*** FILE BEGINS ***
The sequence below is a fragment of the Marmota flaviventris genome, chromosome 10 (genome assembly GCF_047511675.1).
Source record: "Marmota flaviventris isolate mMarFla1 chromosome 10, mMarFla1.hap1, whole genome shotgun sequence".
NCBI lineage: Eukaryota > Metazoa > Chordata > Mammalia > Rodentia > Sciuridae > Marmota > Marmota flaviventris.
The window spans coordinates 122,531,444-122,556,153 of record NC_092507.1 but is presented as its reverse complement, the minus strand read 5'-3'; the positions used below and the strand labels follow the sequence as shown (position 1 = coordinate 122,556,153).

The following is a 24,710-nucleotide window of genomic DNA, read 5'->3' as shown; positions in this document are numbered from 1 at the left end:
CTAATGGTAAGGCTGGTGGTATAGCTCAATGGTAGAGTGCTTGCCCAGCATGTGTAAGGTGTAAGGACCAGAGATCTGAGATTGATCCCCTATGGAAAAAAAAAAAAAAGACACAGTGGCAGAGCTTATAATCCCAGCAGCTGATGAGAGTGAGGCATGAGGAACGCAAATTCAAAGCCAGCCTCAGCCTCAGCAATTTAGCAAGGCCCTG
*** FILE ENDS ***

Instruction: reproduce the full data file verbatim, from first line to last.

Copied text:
The sequence below is a fragment of the Marmota flaviventris genome, chromosome 10 (genome assembly GCF_047511675.1).
Source record: "Marmota flaviventris isolate mMarFla1 chromosome 10, mMarFla1.hap1, whole genome shotgun sequence".
NCBI lineage: Eukaryota > Metazoa > Chordata > Mammalia > Rodentia > Sciuridae > Marmota > Marmota flaviventris.
The window spans coordinates 122,531,444-122,556,153 of record NC_092507.1 but is presented as its reverse complement, the minus strand read 5'-3'; the positions used below and the strand labels follow the sequence as shown (position 1 = coordinate 122,556,153).

The following is a 24,710-nucleotide window of genomic DNA, read 5'->3' as shown; positions in this document are numbered from 1 at the left end:
CTAATGGTAAGGCTGGTGGTATAGCTCAATGGTAGAGTGCTTGCCCAGCATGTGTAAGGTGTAAGGACCAGAGATCTGAGATTGATCCCCTATGGAAAAAAAAAAAAAAGACACAGTGGCAGAGCTTATAATCCCAGCAGCTGATGAGAGTGAGGCATGAGGAACGCAAATTCAAAGCCAGCCTCAGCCTCAGCAATTTAGCAAGGCCCTG